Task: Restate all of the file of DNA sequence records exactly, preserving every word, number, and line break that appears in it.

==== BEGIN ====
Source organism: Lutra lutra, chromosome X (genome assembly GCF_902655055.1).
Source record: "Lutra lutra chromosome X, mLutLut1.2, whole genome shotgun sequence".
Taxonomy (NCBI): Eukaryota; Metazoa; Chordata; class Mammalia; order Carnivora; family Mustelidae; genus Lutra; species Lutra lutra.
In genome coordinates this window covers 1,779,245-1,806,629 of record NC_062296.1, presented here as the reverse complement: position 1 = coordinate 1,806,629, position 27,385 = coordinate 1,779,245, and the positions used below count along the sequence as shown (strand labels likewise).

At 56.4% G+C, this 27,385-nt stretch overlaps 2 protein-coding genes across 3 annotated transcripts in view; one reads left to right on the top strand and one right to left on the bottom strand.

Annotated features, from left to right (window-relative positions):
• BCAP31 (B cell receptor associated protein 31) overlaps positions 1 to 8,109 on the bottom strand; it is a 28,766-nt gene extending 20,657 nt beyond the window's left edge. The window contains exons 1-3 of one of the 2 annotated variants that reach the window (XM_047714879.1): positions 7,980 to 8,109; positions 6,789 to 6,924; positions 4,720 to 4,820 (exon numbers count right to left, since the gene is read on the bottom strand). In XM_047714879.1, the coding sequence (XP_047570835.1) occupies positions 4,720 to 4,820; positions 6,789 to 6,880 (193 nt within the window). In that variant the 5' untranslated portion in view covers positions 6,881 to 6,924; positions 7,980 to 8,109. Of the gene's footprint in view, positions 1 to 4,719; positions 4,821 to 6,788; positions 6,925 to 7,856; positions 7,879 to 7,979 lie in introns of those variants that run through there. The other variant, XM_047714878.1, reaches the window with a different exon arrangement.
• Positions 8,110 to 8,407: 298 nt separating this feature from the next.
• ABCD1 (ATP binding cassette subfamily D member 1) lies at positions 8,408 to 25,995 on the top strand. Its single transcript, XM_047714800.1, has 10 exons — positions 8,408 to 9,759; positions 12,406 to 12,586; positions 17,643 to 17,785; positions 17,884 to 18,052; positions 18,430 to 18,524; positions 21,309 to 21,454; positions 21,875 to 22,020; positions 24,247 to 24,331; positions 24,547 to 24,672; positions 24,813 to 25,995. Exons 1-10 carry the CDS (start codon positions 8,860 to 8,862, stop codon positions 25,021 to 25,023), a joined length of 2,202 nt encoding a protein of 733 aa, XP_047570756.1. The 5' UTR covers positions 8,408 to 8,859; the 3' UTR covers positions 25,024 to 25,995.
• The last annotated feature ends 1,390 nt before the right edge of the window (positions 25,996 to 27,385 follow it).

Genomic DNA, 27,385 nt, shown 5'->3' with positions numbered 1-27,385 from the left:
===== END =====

Source organism: Lutra lutra, chromosome X (genome assembly GCF_902655055.1).
Source record: "Lutra lutra chromosome X, mLutLut1.2, whole genome shotgun sequence".
Taxonomy (NCBI): Eukaryota; Metazoa; Chordata; class Mammalia; order Carnivora; family Mustelidae; genus Lutra; species Lutra lutra.
In genome coordinates this window covers 1,779,245-1,806,629 of record NC_062296.1, presented here as the reverse complement: position 1 = coordinate 1,806,629, position 27,385 = coordinate 1,779,245, and the positions used below count along the sequence as shown (strand labels likewise).

At 56.4% G+C, this 27,385-nt stretch overlaps 2 protein-coding genes across 3 annotated transcripts in view; one reads left to right on the top strand and one right to left on the bottom strand.

Annotated features, from left to right (window-relative positions):
• BCAP31 (B cell receptor associated protein 31) overlaps positions 1 to 8,109 on the bottom strand; it is a 28,766-nt gene extending 20,657 nt beyond the window's left edge. The window contains exons 1-3 of one of the 2 annotated variants that reach the window (XM_047714879.1): positions 7,980 to 8,109; positions 6,789 to 6,924; positions 4,720 to 4,820 (exon numbers count right to left, since the gene is read on the bottom strand). In XM_047714879.1, the coding sequence (XP_047570835.1) occupies positions 4,720 to 4,820; positions 6,789 to 6,880 (193 nt within the window). In that variant the 5' untranslated portion in view covers positions 6,881 to 6,924; positions 7,980 to 8,109. Of the gene's footprint in view, positions 1 to 4,719; positions 4,821 to 6,788; positions 6,925 to 7,856; positions 7,879 to 7,979 lie in introns of those variants that run through there. The other variant, XM_047714878.1, reaches the window with a different exon arrangement.
• Positions 8,110 to 8,407: 298 nt separating this feature from the next.
• ABCD1 (ATP binding cassette subfamily D member 1) lies at positions 8,408 to 25,995 on the top strand. Its single transcript, XM_047714800.1, has 10 exons — positions 8,408 to 9,759; positions 12,406 to 12,586; positions 17,643 to 17,785; positions 17,884 to 18,052; positions 18,430 to 18,524; positions 21,309 to 21,454; positions 21,875 to 22,020; positions 24,247 to 24,331; positions 24,547 to 24,672; positions 24,813 to 25,995. Exons 1-10 carry the CDS (start codon positions 8,860 to 8,862, stop codon positions 25,021 to 25,023), a joined length of 2,202 nt encoding a protein of 733 aa, XP_047570756.1. The 5' UTR covers positions 8,408 to 8,859; the 3' UTR covers positions 25,024 to 25,995.
• The last annotated feature ends 1,390 nt before the right edge of the window (positions 25,996 to 27,385 follow it).

Genomic DNA, 27,385 nt, shown 5'->3' with positions numbered 1-27,385 from the left: